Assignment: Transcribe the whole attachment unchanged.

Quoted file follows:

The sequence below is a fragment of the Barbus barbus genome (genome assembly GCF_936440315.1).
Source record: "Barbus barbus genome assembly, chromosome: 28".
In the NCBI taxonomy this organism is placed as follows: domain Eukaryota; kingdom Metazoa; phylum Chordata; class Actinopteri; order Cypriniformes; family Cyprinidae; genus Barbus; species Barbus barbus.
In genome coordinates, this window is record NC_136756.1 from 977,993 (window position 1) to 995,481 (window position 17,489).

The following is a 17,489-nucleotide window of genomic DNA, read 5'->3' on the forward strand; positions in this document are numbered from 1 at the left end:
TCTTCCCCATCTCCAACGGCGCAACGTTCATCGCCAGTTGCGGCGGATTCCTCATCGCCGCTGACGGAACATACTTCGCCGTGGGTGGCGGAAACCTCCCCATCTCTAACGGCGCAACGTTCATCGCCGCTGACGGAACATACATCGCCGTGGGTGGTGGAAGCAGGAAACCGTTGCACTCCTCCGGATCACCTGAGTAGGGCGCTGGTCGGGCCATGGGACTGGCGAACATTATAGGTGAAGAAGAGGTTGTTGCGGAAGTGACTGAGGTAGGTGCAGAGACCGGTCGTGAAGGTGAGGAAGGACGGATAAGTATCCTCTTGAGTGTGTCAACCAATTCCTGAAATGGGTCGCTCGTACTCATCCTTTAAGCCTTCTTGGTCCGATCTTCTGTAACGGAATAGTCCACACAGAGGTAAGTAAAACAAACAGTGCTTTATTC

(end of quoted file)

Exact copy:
The sequence below is a fragment of the Barbus barbus genome (genome assembly GCF_936440315.1).
Source record: "Barbus barbus genome assembly, chromosome: 28".
In the NCBI taxonomy this organism is placed as follows: domain Eukaryota; kingdom Metazoa; phylum Chordata; class Actinopteri; order Cypriniformes; family Cyprinidae; genus Barbus; species Barbus barbus.
In genome coordinates, this window is record NC_136756.1 from 977,993 (window position 1) to 995,481 (window position 17,489).

The following is a 17,489-nucleotide window of genomic DNA, read 5'->3' on the forward strand; positions in this document are numbered from 1 at the left end:
TCTTCCCCATCTCCAACGGCGCAACGTTCATCGCCAGTTGCGGCGGATTCCTCATCGCCGCTGACGGAACATACTTCGCCGTGGGTGGCGGAAACCTCCCCATCTCTAACGGCGCAACGTTCATCGCCGCTGACGGAACATACATCGCCGTGGGTGGTGGAAGCAGGAAACCGTTGCACTCCTCCGGATCACCTGAGTAGGGCGCTGGTCGGGCCATGGGACTGGCGAACATTATAGGTGAAGAAGAGGTTGTTGCGGAAGTGACTGAGGTAGGTGCAGAGACCGGTCGTGAAGGTGAGGAAGGACGGATAAGTATCCTCTTGAGTGTGTCAACCAATTCCTGAAATGGGTCGCTCGTACTCATCCTTTAAGCCTTCTTGGTCCGATCTTCTGTAACGGAATAGTCCACACAGAGGTAAGTAAAACAAACAGTGCTTTATTC